This evil, this sinful nature, is not necessarily an external force influencing us.  Instead it is a trap of our own creation.    We have likely heard the phrase of being stuck in a rut, and metaphorically that is what happens with us and our sin.   A rut is caused by wagon wheels in the dirt.   As heavy wagons travel across the land they leave an impression.  Over times these impressions become deeper and deeper and turn into proper ruts.   This repetition of repeating the same action is powerful.  For instance, outside of Geurnsey, Wyoming there are still ruts from the famed Oregon Trail.  These ruts will last for centuries as hundreds of wagons crossing a bluff carved the ruts into the limestone.  Being stuck in a rut does not mean we are trapped and cannot move.  On the contrary.  Being stuck in a rut means we keep going the same way because our wheels our in a rut and it is easier to keep going where the ruts lead.   In the same way, before we yield areas of our life to Christ and seek that which is holy righteous and good we carve ruts in our lives through our sinful actions.  The more we engage in selfish, prideful, or unkind behavior the easier it gets to continue doing that.    Ongoing sinful behavior digs deep ruts into our hearts and souls.

I imagine this can lead a lot of us to really feel Paul’s words in verse 15.  “I do not understand what I do.  For what I want to do, I do not do but what I hate I do.”   We can be so stuck in the rut of our sin that it almost feels predictable.  We can feel so trapped by a prison of our own creation that it does feel as if there is this entire part of us that is out of our control.   A revolution is a sudden and marked change, and that is what we need to break free of the power of sin in our lives.   The good news is that God has already done the work to begin the revolution.  While we were still sinners, Christ died for us.  That proves God loves for us, and it is what enable us to make the change.  It is what enables us to go from doing what we do not want to do, to doing what God has called us to do.   Grace, forgiveness, new life is a gift offered without price.  We simply need to respond to it, to open the gift.  In order to properly do that, we need to do two things.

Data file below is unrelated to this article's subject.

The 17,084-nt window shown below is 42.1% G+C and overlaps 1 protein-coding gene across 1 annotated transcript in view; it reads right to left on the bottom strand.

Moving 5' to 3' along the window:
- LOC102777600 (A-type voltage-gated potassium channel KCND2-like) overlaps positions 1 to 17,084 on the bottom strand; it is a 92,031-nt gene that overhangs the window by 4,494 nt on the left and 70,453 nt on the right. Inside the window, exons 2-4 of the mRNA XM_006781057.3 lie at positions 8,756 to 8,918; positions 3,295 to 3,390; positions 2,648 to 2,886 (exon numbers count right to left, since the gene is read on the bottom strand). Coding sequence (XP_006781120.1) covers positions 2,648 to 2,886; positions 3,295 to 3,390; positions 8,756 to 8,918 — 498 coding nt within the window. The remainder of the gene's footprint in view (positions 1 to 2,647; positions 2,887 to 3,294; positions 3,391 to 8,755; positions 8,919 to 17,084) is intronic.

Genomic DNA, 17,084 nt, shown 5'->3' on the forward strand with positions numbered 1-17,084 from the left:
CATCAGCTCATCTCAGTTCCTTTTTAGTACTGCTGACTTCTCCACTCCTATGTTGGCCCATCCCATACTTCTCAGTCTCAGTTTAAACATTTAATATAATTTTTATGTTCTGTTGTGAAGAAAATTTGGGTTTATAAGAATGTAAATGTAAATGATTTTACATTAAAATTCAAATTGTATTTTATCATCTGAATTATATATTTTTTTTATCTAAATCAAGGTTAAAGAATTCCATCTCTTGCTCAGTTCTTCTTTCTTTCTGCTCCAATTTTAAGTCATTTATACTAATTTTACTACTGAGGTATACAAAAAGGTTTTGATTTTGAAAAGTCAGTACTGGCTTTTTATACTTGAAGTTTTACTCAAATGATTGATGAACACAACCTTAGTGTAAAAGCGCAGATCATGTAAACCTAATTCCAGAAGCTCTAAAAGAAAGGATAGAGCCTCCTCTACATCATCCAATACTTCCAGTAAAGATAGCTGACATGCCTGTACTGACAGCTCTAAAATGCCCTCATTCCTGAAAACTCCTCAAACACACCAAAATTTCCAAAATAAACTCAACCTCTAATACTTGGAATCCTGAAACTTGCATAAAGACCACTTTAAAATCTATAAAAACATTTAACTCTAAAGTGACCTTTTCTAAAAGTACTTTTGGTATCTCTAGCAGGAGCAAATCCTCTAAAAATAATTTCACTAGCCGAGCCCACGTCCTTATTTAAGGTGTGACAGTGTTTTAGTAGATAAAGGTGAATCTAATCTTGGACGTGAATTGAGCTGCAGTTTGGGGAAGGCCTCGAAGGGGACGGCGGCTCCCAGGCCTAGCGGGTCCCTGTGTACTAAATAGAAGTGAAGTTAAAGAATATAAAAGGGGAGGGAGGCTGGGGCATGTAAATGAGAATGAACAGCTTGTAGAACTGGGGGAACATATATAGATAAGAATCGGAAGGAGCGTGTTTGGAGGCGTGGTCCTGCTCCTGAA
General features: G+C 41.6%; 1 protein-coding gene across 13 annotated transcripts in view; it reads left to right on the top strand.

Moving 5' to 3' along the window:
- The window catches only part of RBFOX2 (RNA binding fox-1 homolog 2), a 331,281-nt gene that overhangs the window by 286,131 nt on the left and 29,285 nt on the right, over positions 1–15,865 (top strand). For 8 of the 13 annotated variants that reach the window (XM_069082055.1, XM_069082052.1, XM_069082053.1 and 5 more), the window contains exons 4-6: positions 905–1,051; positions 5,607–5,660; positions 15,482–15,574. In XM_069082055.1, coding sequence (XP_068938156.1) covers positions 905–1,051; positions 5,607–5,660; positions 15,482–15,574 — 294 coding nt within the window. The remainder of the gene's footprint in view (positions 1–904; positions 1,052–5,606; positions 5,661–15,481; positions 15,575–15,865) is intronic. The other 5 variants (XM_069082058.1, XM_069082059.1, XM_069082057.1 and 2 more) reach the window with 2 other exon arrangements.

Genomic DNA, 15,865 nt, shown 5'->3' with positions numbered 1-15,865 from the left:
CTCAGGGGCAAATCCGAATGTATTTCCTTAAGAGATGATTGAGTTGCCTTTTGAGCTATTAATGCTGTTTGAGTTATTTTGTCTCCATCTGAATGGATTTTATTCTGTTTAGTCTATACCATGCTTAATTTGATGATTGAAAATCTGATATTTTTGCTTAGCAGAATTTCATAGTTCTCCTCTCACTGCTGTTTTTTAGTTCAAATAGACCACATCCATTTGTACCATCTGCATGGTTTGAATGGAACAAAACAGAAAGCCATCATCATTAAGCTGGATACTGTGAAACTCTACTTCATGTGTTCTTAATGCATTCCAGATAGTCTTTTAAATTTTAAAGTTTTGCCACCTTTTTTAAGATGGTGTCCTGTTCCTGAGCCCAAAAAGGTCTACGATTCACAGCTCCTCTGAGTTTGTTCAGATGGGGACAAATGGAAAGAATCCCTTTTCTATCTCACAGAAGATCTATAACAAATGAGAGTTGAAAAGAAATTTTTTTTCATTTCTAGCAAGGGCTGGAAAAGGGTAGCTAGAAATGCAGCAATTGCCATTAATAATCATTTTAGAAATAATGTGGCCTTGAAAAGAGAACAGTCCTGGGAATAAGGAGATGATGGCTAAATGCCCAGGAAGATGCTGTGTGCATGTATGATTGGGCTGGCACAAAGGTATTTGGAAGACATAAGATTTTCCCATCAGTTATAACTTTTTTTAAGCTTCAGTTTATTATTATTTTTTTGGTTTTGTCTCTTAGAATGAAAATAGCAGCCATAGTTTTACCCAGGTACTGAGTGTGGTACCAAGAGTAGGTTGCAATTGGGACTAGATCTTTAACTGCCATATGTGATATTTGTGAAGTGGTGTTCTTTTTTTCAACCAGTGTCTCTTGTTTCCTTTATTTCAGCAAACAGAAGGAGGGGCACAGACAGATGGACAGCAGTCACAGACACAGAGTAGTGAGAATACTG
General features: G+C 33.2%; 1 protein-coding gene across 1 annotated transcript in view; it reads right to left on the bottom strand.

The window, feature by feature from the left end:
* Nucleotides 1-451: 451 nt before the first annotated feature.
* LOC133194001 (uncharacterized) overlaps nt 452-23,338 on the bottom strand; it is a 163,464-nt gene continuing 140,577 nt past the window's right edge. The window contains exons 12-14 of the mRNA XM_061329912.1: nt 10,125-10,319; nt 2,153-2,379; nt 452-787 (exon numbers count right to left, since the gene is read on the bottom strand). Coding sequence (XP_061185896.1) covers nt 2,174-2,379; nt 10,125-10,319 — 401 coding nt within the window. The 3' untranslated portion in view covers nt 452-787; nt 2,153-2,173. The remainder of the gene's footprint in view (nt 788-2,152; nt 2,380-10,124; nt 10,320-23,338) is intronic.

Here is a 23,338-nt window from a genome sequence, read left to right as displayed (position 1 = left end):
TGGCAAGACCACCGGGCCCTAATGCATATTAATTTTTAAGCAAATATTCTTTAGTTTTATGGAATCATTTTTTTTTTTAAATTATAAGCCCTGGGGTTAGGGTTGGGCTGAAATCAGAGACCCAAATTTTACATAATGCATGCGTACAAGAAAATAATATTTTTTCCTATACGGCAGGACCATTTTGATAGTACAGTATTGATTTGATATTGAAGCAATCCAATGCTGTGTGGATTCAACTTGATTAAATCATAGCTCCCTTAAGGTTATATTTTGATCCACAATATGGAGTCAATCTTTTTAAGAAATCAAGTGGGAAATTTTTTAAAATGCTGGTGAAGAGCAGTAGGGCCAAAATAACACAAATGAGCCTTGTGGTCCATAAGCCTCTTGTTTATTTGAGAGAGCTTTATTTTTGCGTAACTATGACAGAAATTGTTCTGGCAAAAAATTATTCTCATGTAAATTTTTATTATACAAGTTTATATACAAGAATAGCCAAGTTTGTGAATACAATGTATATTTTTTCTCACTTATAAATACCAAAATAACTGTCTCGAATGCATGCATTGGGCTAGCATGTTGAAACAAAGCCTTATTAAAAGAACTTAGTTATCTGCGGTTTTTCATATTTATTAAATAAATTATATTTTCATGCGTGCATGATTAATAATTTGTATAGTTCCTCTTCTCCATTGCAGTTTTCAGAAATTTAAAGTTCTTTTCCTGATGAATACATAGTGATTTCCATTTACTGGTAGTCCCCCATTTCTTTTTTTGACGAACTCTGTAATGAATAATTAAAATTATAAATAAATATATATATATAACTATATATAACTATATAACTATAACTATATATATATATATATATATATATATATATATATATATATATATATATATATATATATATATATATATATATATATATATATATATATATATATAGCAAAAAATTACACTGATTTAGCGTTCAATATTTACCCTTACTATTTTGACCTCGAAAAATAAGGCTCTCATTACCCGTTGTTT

First, we have to be willing to admit that we are sinners.  We have a tendency to try to sugar coat sin.  We try to make downplay what it really is.  We might call sin a mistake, a bad choice, an indiscretion.   We need to be clear about this, sin is willful disobedience against God.   Sin is often a purposeful and malicious decision to do wrong or evil.    As uncomfortable as it is, we have to claim that we are sinners.  We have to claim that we have been wrecked by the Fall, and like Paul describes in verse 21 we have to admit that although we want to do good, evil is right there beside me.  One of the things that our country’s founding fathers showed us is that every good revolution need a declaration.   In the same way, we need to be honest enough with ourselves to declare what the sinful problems of our hearts are, and we need to be willing to declare that Jesus is the answer.

We have to claim that we are sinners, because if not we will rationalize it a way or worse we try to justify it and convince ourselves that our actions really are not that sinful.     One of the things I really appreciate about 12-step programs like Alcoholics Anonymous is the insistence that those who participate never stop being alcoholics.  An AA member could be sober for decades, but they still understand themselves as an alcoholic.   In the same way, even though followers of Jesus are redeemed, even though our sins have been separated from us as far as the East is from the West, we have to understand ourselves as still being sinners.   We have to understand that we will still have a sinful nature waging war inside of us.   Even if we have managed to (somehow) go years without sinning, we would still need to see ourselves as sinners in need of a savior.